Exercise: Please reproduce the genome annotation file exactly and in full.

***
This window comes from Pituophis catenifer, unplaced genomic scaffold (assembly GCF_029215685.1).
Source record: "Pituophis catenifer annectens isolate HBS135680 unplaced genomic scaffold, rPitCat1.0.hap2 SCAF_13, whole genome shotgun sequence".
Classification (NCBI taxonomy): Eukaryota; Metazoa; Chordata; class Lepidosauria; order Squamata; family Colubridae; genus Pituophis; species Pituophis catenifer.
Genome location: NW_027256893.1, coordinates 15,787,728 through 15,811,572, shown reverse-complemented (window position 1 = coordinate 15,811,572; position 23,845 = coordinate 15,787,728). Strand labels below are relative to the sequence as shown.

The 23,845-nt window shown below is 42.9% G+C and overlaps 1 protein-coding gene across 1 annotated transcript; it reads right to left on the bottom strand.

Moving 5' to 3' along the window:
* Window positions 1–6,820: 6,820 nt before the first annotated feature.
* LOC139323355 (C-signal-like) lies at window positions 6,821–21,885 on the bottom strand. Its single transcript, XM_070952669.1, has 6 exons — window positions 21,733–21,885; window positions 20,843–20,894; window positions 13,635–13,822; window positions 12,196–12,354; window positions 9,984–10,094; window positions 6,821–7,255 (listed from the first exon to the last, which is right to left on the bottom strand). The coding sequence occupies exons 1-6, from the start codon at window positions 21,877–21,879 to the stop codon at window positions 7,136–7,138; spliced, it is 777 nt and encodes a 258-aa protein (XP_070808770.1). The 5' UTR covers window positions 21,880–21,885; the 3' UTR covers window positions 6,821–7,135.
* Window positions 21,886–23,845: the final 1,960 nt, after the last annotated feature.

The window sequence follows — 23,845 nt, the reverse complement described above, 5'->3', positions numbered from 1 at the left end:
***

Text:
This window comes from Pituophis catenifer, unplaced genomic scaffold (assembly GCF_029215685.1).
Source record: "Pituophis catenifer annectens isolate HBS135680 unplaced genomic scaffold, rPitCat1.0.hap2 SCAF_13, whole genome shotgun sequence".
Classification (NCBI taxonomy): Eukaryota; Metazoa; Chordata; class Lepidosauria; order Squamata; family Colubridae; genus Pituophis; species Pituophis catenifer.
Genome location: NW_027256893.1, coordinates 15,787,728 through 15,811,572, shown reverse-complemented (window position 1 = coordinate 15,811,572; position 23,845 = coordinate 15,787,728). Strand labels below are relative to the sequence as shown.

The 23,845-nt window shown below is 42.9% G+C and overlaps 1 protein-coding gene across 1 annotated transcript; it reads right to left on the bottom strand.

Moving 5' to 3' along the window:
* Window positions 1–6,820: 6,820 nt before the first annotated feature.
* LOC139323355 (C-signal-like) lies at window positions 6,821–21,885 on the bottom strand. Its single transcript, XM_070952669.1, has 6 exons — window positions 21,733–21,885; window positions 20,843–20,894; window positions 13,635–13,822; window positions 12,196–12,354; window positions 9,984–10,094; window positions 6,821–7,255 (listed from the first exon to the last, which is right to left on the bottom strand). The coding sequence occupies exons 1-6, from the start codon at window positions 21,877–21,879 to the stop codon at window positions 7,136–7,138; spliced, it is 777 nt and encodes a 258-aa protein (XP_070808770.1). The 5' UTR covers window positions 21,880–21,885; the 3' UTR covers window positions 6,821–7,135.
* Window positions 21,886–23,845: the final 1,960 nt, after the last annotated feature.

The window sequence follows — 23,845 nt, the reverse complement described above, 5'->3', positions numbered from 1 at the left end: